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April 18th: Wavy Text Styles, Three.js Glass, and Pseudo 3D Weirdness

Plucky: A standing wave underline

Noah Liebman creates a fun underline hover effect that reacts like a plucked string, moving from a rigid squiggle to a softly bouncing line. Dig into the nicely-commented JS panel for details on how it was done.

Web3 Authentication API

Leverage crypto wallets on popular blockchains like Ethereum and Solana to sign up and log into any Web2 or Web3 application.

Frustrated with code documentation?

Connect Swimm to GitHub, your IDE, and CI, and then create documentation as you code, keeping it automatically up to date at all times.

CSS Synthwave

Sacha Van den Wyngaert makes clever use of Haml & SCSS looping plus keyframes to create this infinite hallway of synthwave vibes.

Glitch Filter

Yusuke Nakaya uses PixiJS to filter, distort, and split an image into tiny slices, then bring it all back together again.

pseudo element for fancy text-decoration

Nils Binder combines the :after pseudo-element with SVG to create a cool wavy underline as part of a series of CSS tips. Check out Nils’ profile for more!

Pseudo 3D BG Portrait

Kim Kirkegaard takes young Bill Gates into the uncanny valley with this weird cursor-following animation. “Have been toying with the idea of a 3D avatar made from slices of a stacked 2D image, with a “no-js” fallback.”

CodePen Radio #363: Kyle Shook

On the latest episode, Chris talks to Kyle Shook from Foxtrot about his creative work on CodePen and his site Frontend Practice that features fun challenges to help developers level up their front-end skills.

#CodePenChallenge: Gallery Details

Week two of the April challenge was all about the little details in photo galleries. Browse through our collection of Pens from week two, including galleries from Ward Larson, yoann-b, Chris Bautista, and Joshua van Boxtel.

Wavy Text Effect

pokecoder makes waves with a layered text effect that makes the words look like they’re half-filled with liquid.

Dyson Sphere

Hitesh Sahu uses the Babylon.js rendering engine to craft this dazzling Dyson sphere animation. Click and drag around to explore the scene, or toggle on “animate camera” for a beautiful view.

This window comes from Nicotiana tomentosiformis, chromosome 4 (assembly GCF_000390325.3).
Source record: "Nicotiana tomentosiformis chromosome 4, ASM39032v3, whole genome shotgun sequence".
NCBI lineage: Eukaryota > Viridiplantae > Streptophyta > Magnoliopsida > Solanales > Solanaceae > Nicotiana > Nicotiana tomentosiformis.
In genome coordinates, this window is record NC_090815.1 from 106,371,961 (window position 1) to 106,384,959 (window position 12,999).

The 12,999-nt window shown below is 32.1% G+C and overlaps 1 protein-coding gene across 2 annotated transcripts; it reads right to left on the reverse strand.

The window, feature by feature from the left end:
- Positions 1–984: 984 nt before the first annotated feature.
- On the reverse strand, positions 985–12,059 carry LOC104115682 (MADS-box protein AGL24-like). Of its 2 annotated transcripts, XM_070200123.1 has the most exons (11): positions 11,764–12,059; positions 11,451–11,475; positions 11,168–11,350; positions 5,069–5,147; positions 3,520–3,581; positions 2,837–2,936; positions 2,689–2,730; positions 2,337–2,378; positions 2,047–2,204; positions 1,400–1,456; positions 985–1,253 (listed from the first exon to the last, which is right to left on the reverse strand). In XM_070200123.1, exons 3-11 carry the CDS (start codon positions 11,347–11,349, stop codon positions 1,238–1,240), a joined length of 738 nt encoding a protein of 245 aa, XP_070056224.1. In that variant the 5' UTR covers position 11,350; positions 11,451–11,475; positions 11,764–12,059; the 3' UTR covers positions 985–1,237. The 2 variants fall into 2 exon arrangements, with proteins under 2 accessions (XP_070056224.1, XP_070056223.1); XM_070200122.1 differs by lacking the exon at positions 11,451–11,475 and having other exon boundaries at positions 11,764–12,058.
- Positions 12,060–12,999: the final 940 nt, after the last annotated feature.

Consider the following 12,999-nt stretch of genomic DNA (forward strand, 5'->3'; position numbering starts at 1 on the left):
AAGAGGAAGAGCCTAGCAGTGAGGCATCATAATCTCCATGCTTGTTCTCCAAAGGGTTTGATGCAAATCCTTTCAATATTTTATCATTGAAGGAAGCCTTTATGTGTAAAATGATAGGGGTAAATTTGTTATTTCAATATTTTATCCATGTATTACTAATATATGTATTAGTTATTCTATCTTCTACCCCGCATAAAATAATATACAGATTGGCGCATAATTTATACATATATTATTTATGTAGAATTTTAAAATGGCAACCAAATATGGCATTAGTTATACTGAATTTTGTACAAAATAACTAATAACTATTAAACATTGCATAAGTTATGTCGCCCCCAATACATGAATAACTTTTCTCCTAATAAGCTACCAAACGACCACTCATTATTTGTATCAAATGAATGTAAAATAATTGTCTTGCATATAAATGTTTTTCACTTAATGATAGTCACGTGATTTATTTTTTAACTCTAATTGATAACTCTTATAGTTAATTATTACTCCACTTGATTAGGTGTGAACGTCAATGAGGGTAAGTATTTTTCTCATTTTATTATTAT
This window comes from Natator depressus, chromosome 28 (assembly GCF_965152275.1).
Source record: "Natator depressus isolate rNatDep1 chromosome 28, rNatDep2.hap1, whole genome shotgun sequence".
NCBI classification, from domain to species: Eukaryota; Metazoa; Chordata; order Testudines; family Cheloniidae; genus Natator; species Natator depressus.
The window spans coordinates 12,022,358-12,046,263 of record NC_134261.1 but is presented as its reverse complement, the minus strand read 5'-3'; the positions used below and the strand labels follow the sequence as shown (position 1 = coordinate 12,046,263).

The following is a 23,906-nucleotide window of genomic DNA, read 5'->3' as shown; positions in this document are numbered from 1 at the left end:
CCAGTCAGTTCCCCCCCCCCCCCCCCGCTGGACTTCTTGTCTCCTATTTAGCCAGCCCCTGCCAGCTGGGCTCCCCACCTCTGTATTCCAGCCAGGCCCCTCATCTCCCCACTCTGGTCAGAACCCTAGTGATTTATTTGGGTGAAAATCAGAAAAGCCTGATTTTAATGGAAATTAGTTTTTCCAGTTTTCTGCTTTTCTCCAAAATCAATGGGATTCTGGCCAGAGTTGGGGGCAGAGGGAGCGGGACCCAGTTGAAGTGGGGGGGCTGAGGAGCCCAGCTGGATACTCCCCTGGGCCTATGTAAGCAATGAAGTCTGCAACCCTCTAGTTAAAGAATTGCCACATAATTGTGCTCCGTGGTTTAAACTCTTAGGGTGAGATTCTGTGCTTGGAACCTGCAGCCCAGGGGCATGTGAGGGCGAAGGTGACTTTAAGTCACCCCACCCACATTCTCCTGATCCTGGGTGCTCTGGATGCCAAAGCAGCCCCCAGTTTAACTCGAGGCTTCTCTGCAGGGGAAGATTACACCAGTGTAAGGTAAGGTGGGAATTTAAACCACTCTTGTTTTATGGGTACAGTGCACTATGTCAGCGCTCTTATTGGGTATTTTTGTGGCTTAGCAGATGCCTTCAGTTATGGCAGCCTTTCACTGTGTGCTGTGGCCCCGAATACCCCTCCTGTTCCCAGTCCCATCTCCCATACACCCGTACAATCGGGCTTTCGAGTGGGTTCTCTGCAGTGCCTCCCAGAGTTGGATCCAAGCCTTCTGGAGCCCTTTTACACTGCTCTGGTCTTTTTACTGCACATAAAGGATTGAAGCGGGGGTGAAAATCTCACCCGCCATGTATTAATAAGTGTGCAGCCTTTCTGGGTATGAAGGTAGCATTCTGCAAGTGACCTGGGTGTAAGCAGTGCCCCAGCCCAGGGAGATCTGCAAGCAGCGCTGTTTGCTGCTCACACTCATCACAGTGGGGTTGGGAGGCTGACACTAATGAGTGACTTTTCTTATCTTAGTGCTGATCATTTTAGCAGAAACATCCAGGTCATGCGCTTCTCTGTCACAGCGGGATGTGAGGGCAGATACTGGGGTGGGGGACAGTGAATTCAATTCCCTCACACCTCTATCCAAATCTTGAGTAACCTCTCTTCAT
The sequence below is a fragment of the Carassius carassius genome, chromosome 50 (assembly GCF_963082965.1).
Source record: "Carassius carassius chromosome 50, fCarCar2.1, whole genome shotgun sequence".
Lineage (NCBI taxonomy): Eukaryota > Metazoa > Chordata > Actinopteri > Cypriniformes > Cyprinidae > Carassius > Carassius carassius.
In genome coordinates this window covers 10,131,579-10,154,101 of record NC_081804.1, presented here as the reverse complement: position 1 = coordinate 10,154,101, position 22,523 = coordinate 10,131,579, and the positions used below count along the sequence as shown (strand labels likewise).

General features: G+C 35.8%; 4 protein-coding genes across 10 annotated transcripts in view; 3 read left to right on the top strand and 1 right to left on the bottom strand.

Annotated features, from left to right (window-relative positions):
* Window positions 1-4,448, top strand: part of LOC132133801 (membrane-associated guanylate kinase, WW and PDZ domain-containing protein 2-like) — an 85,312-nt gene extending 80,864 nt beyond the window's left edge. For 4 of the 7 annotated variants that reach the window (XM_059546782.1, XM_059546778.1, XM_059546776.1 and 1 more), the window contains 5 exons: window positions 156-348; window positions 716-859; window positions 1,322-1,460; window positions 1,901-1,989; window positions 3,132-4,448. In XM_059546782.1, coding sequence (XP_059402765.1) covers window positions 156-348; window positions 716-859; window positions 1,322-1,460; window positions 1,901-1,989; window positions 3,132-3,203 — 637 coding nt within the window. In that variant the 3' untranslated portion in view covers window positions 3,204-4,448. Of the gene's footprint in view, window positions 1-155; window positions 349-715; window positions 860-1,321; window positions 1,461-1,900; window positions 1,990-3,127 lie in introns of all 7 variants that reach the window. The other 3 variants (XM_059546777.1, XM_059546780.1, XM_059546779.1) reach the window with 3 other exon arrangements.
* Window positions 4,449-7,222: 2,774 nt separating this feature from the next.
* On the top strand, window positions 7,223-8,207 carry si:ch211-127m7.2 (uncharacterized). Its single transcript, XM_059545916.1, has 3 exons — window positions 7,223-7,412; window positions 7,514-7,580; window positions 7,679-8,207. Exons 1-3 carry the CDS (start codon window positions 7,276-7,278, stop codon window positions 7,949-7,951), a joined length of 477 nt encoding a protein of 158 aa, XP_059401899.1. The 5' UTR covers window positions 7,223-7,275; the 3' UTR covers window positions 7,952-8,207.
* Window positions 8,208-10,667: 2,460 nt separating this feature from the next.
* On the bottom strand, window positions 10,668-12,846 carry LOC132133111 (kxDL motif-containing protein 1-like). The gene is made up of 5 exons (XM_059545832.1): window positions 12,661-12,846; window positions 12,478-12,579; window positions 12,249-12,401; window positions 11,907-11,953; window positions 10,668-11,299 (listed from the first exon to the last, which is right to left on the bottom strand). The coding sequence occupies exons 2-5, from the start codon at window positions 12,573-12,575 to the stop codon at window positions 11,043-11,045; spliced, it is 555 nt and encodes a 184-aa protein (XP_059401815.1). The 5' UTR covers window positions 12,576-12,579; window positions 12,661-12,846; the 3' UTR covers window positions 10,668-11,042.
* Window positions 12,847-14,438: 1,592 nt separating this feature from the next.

"slide-in-from=" attribute

Mark Boots demonstrates how to use a inline style custom properties and attribute selectors to slide an element in from many different directions.

product configurator & glass material

Create your own perfect glass model with Ksenia Kondrashova’s interactive Three.js configurator. Check out how the text behind the glass distorts through the glass facets while you play with the controls or flip the glass around.

Color Wheel Satisfaction

David Aerne shares an experimental HSL picker that is very satisfying to play with! Click a lightness step to set the color, which will also set the light and saturation for the whole visualization.

Chris' Corner

👋 Hey y’all! Thanks for reading. I thought it would be fun to do a little more writing in this here newsletter, so I’m going to give that a try. My goal is to make it interesting for anyone who builds websites, but with a bend toward front-end development.

I once recommended that, if you’re a front-end developer or designer that hasn’t learned much JavaScript yet, the one thing you should learn is how to toggle classes on elements. This little bit of interactivity opens a ton of possibility that is ultimately the job of us web builders. I stand by that, but I like the idea of state handling making its way to CSS as well, which is exactly what’s being explored in Miriam Suzanne’s CSS Toggles Explainer and Proposal. We’ve seen :checked used (abused?) for this a lot, I agree it’s time to see it done right.

There are many use-cases where an interaction (click/gesture) on one element toggles a ‘state’ that can be shared with other elements. This can range from toggling light/dark mode, to activating slide-in navigation, opening and closing menus, or interacting with sectioned content as tabs, accordions, or carousels.

John Boardley has been running I Love Typography for ages. I love how the site doesn’t just shine a light on the beauty of typography through writing and images alone, but the site itself is wonderfully designed, and they have started a marketplace for fonts as well. When John blogs his favorite fonts of the year, it’s always worth a read.

I love this quote that Marli Mesibov included in her recent Smashing Magazine article How To Use Storytelling In UX:

“You cannot have a page that’s too long — only one that’s too boring.”